Friday 24 November 2017

One last hurrah?

IT might be stretching it to apply the 'Group of Death' tag, but section D looks like a humdinger as three strong SFC contenders go head to head.

Perennial challengers - and last year's beaten finalists - Cooley Kickhams are joined by an O'Connell's side who reached the semis 12 months ago and Mattock Rangers who won four titles between 2002 and 2010.

Former Louth supremo Paddy Clarke, who first managed Mattock some 40 years ago, has returned to Collon for a third spell as he bids to squeeze one more triumph out of a team that is heading into transition as some of their long-time servants reach their twilight years.

Clarke, who was in charge in 2005 when Gerry Hanratty lifted the Joe Ward Cup, wouldn't be going back if he didn't think he could engineer another success, but his connections with the red and blacks run much deeper than that.

He explained: 'We were talking recently when we saw that Pairc Ui Chaoimh was going to be revamped and reminiscing that the first match when it was refurbished the last time in 76, Michael Reid, the late Damien Reid and Pat Bannon and myself headed down to see Cork and Kerry there. They were fellas I went everywhere with and I'm still friends with them.

'I've known them all since 74 - the like of Larry Geraghty and all those fellas as well - and I do have an affinity with Mattock.

'There's something in Gaelic football about border towns as well. They tend to have a little bit more go in them because they're looked upon as half-baked county men. It's the same with Kingscourt. A lot of Kingscourt people would go to Meath matches when they're doing well.

'Collon's on the Louth/Meath border and they're looked on as half-baked Louth men. A lot of them married girls from Meath as well, so they do have an afffinity to Meath.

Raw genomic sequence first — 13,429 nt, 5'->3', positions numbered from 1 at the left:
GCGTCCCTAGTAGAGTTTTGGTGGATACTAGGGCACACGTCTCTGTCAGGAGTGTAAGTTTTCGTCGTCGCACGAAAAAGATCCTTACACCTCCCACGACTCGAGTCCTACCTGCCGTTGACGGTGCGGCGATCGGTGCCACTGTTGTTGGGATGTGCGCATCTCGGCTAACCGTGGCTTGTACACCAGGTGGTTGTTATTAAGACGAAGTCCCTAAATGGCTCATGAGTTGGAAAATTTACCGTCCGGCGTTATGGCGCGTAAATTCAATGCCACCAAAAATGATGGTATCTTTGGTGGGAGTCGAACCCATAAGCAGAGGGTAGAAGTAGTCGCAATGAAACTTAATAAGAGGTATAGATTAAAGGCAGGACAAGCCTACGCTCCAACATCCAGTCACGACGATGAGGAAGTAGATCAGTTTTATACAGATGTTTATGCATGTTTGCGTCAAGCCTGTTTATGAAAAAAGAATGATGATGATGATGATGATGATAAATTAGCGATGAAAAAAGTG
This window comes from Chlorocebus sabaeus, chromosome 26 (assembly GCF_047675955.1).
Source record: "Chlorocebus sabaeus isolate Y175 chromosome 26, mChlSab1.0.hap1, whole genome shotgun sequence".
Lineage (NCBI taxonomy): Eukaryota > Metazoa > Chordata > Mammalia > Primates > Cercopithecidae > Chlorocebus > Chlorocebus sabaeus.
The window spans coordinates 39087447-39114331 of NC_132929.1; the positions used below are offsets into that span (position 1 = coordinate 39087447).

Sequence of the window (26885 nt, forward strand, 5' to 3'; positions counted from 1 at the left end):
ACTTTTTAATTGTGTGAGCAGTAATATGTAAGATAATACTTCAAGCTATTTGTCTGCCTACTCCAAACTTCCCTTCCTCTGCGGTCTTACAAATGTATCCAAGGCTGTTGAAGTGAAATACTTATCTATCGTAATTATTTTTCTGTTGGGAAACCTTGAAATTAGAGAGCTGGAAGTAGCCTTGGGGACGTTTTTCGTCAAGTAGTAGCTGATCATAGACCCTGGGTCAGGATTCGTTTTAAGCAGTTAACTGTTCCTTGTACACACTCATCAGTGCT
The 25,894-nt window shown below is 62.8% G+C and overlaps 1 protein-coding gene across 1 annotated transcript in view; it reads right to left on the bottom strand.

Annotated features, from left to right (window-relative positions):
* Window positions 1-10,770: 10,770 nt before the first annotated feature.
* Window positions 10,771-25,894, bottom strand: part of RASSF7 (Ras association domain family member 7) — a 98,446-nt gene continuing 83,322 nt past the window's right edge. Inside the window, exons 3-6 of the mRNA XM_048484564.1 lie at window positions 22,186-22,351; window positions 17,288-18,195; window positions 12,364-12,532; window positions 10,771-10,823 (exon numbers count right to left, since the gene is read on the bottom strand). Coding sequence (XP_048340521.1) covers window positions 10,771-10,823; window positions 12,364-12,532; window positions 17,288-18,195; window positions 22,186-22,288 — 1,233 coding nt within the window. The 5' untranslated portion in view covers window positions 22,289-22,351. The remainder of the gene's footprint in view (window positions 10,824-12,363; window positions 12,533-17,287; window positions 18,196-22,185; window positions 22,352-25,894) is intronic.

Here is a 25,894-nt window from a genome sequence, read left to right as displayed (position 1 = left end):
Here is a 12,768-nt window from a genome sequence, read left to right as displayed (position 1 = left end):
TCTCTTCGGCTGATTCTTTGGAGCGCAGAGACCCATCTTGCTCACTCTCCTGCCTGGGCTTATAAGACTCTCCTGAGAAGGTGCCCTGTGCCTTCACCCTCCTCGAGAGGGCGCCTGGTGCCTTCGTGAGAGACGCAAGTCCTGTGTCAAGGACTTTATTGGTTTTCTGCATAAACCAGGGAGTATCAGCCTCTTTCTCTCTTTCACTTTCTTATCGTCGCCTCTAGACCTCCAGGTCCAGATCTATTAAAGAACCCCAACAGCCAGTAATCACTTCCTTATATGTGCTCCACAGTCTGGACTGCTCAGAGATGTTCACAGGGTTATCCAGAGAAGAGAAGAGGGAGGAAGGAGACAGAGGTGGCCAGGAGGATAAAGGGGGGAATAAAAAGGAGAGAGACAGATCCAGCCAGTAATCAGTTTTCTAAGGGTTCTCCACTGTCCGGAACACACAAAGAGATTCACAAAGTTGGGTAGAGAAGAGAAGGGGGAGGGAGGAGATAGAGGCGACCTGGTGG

'But to prove that they're full-blooded Louth men they tend to approach matches in a certain way and I've found that that phenomenon exists around a lot of parishes throughout the country.'

Clarke hesitates to use the word 'transition' when assessing the health of the 2014 Mattock Rangers squad, pointing out that the panel boasts an enviable array of young talent as well as the experienced heads who know all about winning championships.

'It's the last sting of a dying wasp for the David Brennans and Christy Grimes, but I'm not so sure about Niall Callan - he's a fitness fanatic and would probably go on a bit longer. They're all around the 37 mark,' he said.

'But then we have about six of the Ardee Community School team who did so well this year, so the whole thing is marrying that all up, but there's some amount of talent there.

'Lorcan Kavanagh has come back to us, he's a first cousin of Jamie Heaslip and he's adapted very, very well to Gaelic football. He's a massive, powerful man and very fast and has forearms which are unreal - it's a shocking job to get him into a Gaelic jersey!

'John McKeown is a youth soccer international who has come back as well, the Caraher twins are incredible and we also have Cathal Clarke who was on the Louth minor team this year.